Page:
Prevent All Types of Cancer with Anti-CANCER FOODS http://bit.ly/2leipwQ. They have been proven to have a large amount of properties and benefit. Cancer Prevention Diet http://bit.ly/2xkxejd – How to Lower Your Risk with Cancer-Fighting Foods http://bit.ly/2izd5TT! While there’s no magic food or diet guaranteed to cure or prevent cancer, lifestyle factors—including your diet—can make a big difference in lowering your risk of developing the disease http://bit.ly/2h6T1EN. And if you are currently battling cancer, adopting the right diet now can help maintain your strength and boost your emotional wellbeing as you go through treatment. By avoiding foods that increase your risk of cancer http://bit.ly/2iArM9u and eating more of those that support your immune system, you can better protect your health and boost your ability fight off cancer http://bit.ly/2yKYuZD and other diseases.
What’s the link between cancer and diet http://bit.ly/2ixWCzt?
Some cancer risk factors, such as genetics and environment, are out of your control, but research suggest that about 70% of your lifetime risk of cancer is within your power to change, including your diet. Avoiding cigarettes, limiting alcohol, reaching a healthy weight, and getting regular exercise are all great steps for preventing cancer http://bit.ly/2zAsyGz. Adopting a healthy diet can also play a vital role.
What you eat—and don’t eat—can have a powerful effect on your health, including your risk for cancer. While research tends to point to associations between specific foods and cancer, rather than solid cause-and-effect relationships, there are certain dietary habits that can have a major influence on your risk. For example, eating a traditional Mediterranean diet rich in fruit, vegetables, and healthy fats like olive oil can lower your risk for a variety of common cancers, including breast cancer. Conversely, a diet that includes a daily serving of processed meat increases your risk of colorectal cancer http://bit.ly/2yHDV2E.
If you have a history of cancer in your family, making small changes to your diet and behaviors now can make a big difference to your long-term health. And if you’ve already been diagnosed with cancer, eating a nutritious diet can help support your mood and strengthen your body during this challenging time.
Simple ways to build your cancer-prevention diet http://bit.ly/2yMk3L2
To lower your risk for many types of cancer—as well as other serious disease—aim to build your diet around a variety of antioxidant-rich fruit and vegetables, nuts, beans, whole grains, and healthy fats. At the same time, try to limit the amount of processed and fried foods, unhealthy fats, sugars and refined carbs you consume.
Lower your risk with antioxidants http://bit.ly/2yHVsrE
Plant-based foods are rich in nutrients known as antioxidants that boost your immune system and help protect against cancer cells.
Diets high in fruit may lower the risk of stomach and lung cancer.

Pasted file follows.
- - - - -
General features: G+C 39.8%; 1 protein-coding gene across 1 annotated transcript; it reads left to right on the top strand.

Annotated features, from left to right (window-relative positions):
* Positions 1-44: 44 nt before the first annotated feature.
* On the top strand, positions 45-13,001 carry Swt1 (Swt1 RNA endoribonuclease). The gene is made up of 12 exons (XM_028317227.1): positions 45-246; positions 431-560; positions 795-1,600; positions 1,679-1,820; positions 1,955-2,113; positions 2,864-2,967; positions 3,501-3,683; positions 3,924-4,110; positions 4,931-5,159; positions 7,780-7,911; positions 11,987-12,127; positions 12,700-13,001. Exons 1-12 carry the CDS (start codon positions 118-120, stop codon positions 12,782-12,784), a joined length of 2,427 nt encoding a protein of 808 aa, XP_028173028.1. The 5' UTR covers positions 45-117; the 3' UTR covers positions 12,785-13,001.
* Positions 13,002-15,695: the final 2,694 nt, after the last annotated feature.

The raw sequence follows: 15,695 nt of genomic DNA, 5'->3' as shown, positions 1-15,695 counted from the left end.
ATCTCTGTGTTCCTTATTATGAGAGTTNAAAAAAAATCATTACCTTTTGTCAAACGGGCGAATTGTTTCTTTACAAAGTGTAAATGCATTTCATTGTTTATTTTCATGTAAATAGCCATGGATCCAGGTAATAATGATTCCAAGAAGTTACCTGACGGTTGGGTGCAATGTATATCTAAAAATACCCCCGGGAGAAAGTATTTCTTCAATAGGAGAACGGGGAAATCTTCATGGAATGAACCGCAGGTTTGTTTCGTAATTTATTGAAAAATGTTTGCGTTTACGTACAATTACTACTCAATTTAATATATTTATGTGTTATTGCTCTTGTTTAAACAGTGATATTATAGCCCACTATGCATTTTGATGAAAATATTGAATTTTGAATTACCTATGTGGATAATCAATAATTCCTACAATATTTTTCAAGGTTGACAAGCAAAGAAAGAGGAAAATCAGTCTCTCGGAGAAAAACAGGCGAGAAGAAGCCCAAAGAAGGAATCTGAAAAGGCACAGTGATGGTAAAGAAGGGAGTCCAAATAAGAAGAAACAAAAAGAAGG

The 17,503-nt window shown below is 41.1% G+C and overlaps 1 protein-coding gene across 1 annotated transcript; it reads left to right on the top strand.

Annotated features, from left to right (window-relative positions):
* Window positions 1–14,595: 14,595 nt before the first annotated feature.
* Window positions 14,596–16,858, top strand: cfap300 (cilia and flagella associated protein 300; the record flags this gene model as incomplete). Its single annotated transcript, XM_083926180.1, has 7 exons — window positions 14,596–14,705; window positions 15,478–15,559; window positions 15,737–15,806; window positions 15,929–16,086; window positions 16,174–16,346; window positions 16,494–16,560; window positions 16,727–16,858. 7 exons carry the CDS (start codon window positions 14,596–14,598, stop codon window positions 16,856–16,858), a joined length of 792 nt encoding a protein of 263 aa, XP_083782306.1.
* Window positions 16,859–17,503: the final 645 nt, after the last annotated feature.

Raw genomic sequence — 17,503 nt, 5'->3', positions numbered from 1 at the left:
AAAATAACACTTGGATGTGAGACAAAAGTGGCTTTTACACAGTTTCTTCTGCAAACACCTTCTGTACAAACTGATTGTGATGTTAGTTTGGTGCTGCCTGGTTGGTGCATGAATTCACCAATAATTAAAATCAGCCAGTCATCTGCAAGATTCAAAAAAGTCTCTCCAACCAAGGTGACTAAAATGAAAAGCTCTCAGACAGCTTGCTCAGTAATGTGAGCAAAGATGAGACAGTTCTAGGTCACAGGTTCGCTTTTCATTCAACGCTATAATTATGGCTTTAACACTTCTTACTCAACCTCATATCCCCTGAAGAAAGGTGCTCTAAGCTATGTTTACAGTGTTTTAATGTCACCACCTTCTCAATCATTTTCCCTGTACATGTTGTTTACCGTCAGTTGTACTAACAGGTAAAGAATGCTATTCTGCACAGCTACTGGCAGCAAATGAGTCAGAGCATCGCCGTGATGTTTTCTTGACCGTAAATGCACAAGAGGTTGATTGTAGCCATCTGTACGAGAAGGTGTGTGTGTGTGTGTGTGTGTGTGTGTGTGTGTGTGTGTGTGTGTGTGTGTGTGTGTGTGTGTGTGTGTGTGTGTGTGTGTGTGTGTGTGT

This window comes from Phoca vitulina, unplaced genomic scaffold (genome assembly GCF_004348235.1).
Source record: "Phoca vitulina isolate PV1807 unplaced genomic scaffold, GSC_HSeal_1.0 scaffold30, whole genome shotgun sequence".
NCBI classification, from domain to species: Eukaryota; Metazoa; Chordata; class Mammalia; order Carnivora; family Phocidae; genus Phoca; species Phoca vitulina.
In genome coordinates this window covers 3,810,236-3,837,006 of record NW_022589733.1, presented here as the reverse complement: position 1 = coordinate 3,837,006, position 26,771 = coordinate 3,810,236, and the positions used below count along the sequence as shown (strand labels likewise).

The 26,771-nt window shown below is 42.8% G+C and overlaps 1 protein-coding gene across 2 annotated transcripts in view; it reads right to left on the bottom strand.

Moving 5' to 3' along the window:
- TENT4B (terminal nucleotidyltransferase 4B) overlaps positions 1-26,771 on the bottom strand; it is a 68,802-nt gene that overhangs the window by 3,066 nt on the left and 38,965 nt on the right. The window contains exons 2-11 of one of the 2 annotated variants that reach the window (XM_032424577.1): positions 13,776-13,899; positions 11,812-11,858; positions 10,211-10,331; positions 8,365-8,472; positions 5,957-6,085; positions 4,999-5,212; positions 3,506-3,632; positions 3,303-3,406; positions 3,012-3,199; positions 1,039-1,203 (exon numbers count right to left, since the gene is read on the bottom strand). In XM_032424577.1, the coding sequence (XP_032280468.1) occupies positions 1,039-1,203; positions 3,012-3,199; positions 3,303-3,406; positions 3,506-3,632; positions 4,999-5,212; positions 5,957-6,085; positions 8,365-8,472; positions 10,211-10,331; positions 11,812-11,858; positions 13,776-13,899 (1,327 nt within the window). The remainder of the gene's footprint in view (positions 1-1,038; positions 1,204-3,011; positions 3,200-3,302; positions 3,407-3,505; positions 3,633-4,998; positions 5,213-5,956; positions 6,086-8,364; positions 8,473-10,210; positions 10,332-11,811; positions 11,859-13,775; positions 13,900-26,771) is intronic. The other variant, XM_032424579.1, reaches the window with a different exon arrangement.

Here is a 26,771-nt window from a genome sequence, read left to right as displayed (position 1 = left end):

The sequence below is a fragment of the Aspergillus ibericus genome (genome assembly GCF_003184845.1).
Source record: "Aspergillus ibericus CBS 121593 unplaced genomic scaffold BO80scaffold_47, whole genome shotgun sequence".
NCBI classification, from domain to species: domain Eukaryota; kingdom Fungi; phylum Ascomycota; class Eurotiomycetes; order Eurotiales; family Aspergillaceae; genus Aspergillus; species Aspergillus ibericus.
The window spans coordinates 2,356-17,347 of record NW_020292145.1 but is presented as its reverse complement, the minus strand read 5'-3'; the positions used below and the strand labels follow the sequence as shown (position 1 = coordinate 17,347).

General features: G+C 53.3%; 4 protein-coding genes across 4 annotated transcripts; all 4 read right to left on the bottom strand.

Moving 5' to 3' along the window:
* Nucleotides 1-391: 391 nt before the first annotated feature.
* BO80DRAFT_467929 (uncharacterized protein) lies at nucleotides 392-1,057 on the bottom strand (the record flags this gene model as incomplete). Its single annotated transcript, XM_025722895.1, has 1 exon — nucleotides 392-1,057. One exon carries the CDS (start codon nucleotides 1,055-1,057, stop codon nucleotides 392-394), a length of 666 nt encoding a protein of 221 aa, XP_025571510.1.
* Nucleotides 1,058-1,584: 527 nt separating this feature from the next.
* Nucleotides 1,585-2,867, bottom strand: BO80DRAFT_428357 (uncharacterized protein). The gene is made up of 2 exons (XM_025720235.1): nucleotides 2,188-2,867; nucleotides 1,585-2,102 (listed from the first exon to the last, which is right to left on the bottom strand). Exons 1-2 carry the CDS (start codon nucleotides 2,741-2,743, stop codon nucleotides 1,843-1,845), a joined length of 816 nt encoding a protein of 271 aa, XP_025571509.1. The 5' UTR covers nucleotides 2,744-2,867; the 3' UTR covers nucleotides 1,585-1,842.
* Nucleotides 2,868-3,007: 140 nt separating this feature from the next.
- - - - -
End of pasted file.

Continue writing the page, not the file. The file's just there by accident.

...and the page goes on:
Eating vegetables containing carotenoids, such as carrots, Brussels sprouts, and squash, may reduce the risk of lung, mouth, pharynx, and larynx cancers.
Diets high in non-starchy vegetables, such as broccoli, spinach, and beans, may help protect against stomach and esophageal cancer.
Eating oranges, berries, peas, bell peppers, dark leafy greens and other foods high in vitamin C may also protect against esophageal cancer.
Foods high in lycopene, such as tomatoes, guava, and watermelon, may lower the risk of prostate cancer.
Add more fruit and veggies to your diet
Currently, most of us fall well short of the recommended daily minimum of five servings of fruit and vegetables. To add more to your diet, focus on adding “whole” foods, as close to their natural state as possible. For example, eat an unpeeled apple instead of drinking apple juice.
Breakfast: Add fresh fruit, seeds, and nuts to your whole grain, low-sugar breakfast cereal (such as oatmeal).
Lunch: Eat a salad filled with your favorite beans and peas or other combo of veggies. Add lettuce, tomato, and avocado to a whole grain sandwich. Have a side of carrots, sauerkraut, or fruit.
Snacks: Grab an apple or banana on your way out the door. Dip carrots, celery, cucumbers, jicama, and peppers in hummus. Keep trail mix made with nuts and dried fruit on hand.
Dinner: Add fresh or frozen veggies to your favorite pasta sauce or rice dish. Top a baked potato with broccoli, sautéed veggies, or salsa.
Dessert: Choose fruit instead of sugary desserts.
Fill up on fiber
Fiber, also called roughage or bulk, is found in fruit, vegetables, and whole grains and plays a key role in keeping your digestive system clean and healthy. It helps keep cancer-causing compounds moving through your digestive tract before they can create harm. Eating a diet high in fiber may help prevent colorectal cancer and other common digestive system cancers, including stomach, mouth, and pharynx.
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